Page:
Windows 7 was rude enough to crash catastrophically Friday, an hour before a column deadline. After 45 minutes of hopeful auto-repair, an error message unceremoniously notified me that, no, nothing will be repaired automatically today. “Would you like to shut down?” Um, no, I wouldn’t.
The only solution was to reformat the disk and rebuild the system — a procedure I’ve done maybe 50 times since first installing Windows 3.1 in the early 90s.
I’m thankful for Carbonite. As of this writing Tuesday, the online backup servive has been restoring my 172 gigabytes of data since Friday. So far it’s 22 percent done. I should be all restored up by July.
The failure took my column with it, of course. I had to re-write it on my iPad.
Which got me thinking about the future of Windows, a future looks bleak from the perspective of turning to an incredibly stable $500 appliance while my $2,000 PC restores itself after yet another crash.
Microsoft’s model is actually breathtakingly ambitious. Unfortunately, it’s also obsolete.
In the 1990s, Windows was in fact the best model from a business perspective. Before social networking, the Web 2.0, cloud computing, apps, and all the rest, applications were the only game in town. What most users wanted was more of everything – more features, more applications, more capabilities. The Windows platform had far more applications in just about every category than its competitors in the market. In some categories, such as gaming, Windows was for years the only significant platform player. Microsoft’s model of supporting everything paid off, made the platform totally dominant, which enabled Microsoft to get into the habit of charging a lot for both its OS software, and also application suites.
But now the world has grown infinitely more complex. We no longer want more. Now we want less.
Two new alternative models emerged in 2007 for giving users less or charging users less that will inevitably destroy the Windows model — or at least relegate it to minority status.
The first is the “appliance model,” represented by Apple’s iOS. Apple has always tried to make appliances, but with moderate success. The iOS is a true appliance, where the hardware has been developed from the ground up for the software, and the software has been developed from the ground up for the hardware. The whole system was designed from the perspective of not “how do we make a PC better,” but “what should the user experience be?” Third-party application developers have been thoroughly fenced in, and are locked out without being approved by the governing company. The user experience for a true appliance, such as an iPad, is that it just works. There’s no managing anything, or maintaining anything. Users simply add or delete apps, and use them.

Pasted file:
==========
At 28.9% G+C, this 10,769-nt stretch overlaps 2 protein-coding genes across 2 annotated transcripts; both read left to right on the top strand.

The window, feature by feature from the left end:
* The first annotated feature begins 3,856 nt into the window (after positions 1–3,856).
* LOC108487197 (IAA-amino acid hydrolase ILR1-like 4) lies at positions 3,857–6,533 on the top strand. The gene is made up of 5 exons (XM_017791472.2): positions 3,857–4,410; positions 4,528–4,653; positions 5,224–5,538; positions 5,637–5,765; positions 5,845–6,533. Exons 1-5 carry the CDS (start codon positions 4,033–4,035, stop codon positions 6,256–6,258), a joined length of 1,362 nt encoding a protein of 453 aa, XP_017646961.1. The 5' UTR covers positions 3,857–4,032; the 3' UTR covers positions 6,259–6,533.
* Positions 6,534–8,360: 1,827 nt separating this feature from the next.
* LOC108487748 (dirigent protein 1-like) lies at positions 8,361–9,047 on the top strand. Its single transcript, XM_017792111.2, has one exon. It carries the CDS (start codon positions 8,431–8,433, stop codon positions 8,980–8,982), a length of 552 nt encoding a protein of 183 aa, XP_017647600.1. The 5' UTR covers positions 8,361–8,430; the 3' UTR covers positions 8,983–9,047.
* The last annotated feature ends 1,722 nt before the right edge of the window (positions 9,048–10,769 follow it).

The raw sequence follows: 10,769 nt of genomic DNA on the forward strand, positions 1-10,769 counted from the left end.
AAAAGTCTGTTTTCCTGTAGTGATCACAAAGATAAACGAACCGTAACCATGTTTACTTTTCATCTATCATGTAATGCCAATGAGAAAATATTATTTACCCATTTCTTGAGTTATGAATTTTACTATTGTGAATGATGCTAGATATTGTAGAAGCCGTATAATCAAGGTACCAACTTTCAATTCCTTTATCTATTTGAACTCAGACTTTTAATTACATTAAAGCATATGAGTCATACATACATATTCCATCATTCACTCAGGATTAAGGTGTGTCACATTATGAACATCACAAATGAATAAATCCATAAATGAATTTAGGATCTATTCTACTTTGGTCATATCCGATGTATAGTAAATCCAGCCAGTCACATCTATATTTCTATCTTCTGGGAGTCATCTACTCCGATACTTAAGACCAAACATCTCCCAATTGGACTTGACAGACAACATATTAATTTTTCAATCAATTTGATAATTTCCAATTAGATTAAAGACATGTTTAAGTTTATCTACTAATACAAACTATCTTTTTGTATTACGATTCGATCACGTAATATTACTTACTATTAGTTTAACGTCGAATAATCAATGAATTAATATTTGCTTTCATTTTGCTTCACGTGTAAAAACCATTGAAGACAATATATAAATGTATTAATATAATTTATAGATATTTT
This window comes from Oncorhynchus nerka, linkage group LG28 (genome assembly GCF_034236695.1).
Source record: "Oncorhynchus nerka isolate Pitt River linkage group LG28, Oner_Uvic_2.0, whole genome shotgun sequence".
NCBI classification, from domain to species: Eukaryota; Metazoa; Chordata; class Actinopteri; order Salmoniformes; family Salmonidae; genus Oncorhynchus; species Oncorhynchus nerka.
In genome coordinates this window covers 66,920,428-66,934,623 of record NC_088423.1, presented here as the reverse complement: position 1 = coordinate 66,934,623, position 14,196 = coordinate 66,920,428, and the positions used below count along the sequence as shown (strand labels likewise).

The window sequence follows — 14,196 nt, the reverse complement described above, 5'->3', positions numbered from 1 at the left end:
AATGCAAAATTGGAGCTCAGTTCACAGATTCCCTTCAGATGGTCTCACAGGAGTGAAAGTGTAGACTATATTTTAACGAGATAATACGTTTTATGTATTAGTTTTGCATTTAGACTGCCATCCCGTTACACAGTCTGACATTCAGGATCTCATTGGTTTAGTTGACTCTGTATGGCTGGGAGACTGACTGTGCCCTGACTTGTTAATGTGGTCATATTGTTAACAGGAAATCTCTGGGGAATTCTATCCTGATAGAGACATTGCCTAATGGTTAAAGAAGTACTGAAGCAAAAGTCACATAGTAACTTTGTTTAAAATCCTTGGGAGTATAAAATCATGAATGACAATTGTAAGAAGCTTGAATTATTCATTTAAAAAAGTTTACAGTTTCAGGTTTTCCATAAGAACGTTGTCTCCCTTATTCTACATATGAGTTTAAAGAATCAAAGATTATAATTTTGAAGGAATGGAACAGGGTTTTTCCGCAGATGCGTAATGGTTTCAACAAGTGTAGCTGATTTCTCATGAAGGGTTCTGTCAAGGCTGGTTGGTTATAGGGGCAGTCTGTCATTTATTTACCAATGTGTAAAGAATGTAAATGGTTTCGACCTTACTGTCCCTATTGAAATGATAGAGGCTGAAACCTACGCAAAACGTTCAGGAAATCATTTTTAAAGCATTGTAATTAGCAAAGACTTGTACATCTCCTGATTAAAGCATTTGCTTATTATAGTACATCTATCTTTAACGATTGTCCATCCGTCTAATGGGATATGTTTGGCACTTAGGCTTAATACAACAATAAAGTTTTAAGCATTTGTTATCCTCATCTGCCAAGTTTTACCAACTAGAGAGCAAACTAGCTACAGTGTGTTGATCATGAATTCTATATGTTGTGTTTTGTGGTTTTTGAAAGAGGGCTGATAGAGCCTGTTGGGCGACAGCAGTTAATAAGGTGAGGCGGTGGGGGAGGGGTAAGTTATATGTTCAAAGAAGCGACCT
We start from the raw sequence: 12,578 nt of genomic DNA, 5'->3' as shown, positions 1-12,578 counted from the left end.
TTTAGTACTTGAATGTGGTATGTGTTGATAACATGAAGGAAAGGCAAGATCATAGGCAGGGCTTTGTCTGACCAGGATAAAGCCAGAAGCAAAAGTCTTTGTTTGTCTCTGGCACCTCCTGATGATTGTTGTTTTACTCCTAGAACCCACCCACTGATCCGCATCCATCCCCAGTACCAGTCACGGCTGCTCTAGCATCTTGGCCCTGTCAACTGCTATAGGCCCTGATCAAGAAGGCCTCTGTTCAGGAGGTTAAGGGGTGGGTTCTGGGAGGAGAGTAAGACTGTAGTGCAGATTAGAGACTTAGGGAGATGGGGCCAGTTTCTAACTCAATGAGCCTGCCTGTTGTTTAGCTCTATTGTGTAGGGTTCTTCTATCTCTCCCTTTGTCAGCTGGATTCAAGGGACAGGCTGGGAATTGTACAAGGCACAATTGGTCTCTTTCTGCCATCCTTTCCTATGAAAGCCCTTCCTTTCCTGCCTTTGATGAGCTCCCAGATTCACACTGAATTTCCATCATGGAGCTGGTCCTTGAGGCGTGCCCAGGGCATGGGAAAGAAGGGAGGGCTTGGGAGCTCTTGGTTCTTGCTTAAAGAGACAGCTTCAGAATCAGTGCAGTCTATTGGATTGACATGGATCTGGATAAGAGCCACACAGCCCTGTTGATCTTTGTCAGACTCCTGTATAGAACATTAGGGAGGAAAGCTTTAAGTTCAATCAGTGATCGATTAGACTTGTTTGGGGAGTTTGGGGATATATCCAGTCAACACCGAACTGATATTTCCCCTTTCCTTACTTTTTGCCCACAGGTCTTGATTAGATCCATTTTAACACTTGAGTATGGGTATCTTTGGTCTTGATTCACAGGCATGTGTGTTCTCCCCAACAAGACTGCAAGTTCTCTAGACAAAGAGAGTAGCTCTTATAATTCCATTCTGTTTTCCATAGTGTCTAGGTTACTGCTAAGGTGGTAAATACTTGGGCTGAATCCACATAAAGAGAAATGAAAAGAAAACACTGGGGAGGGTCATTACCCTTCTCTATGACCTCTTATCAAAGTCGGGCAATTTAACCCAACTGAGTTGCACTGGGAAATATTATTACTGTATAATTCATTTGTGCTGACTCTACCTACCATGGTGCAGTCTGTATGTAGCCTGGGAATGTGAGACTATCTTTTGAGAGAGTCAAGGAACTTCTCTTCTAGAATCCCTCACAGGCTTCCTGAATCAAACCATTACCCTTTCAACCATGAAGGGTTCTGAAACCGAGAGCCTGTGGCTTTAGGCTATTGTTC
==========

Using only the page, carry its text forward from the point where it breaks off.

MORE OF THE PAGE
Apple is uniquely skillful at designing, building and selling such appliances, and will dominate the appliance market completely and indefinitely.
The second model is the “radically free and open model,” represented by Google’s Android. This model is closer to the Windows model, but it’s even more extreme — and a lot cheaper. It’s more extreme in that Google makes even fewer attempts to control the ecosystem. Anyone can grab the code and modify it to place it on any hardware they want. Not only can anyone write apps for Android, but they can even build and maintain their own app store.
These two models will decimate Windows’ market share in the coming decade.
I predict that by 2020, Google’s Android will have two thirds of global market share for all OSs, both mobile and desktop and Apple will earn two-thirds of all platform revenue. Microsoft will be number two in both market share and revenue.
To say that in another way, I believe that within nine years, the three biggest platforms from a number-of-users perspective worldwide will be Google, Microsoft and Apple in that order, and the biggest bucks for platforms will to go Apple, Microsoft and Google, in that order.
Google will dominate user numbers because Android is free and open. This will appeal to OEMs, developers and users in emerging economies like China, India and Brazil, as well as specific sectors of economies like governments, militaries and others.
Apple will dominate revenue because it will remain a luxury brand for people in rich countries. Right now, iPads are on the low side of the tablet pricing spectrum, but I don’t believe this will last. Within a year or two, Android tablets will drop to a couple hundred bucks. Apple will continue to sell iOS devices at a hefty profit, as well as profit massively on its cut of the app market.
Right now, the new models dominate mobile. But they’ll increasingly encroach on mainstream computing. It’s just a matter of time before Apple is selling desktop iOS appliances, and Google is selling desktop Android systems.
Alternative platforms from HP, RIM, MeeGo, Maemo, Bada and others will gravitate strongly to either the appliance or free-and-open model.
Only Microsoft will be left trying to compete in the market offering neither the ease-of-use of an appliance, nor the freedom and flexibility of the free-and-open model.
The new models are going to be brutal to compete against. Everyone who can afford Apple’s relatively pricey appliances will keep lining up to get them. Everyone who cares about price, customizability and flexibility will jump on the Android bandwagon.
Microsoft will be left to compete for scraps with the copycat also-rans, leaning heavily on its long-time corporate customers and experimenting with various models with limited success.
At least that’s how it looks from my perspective. (Oooh, look! Carbonite has now restored 23 percent of my files!)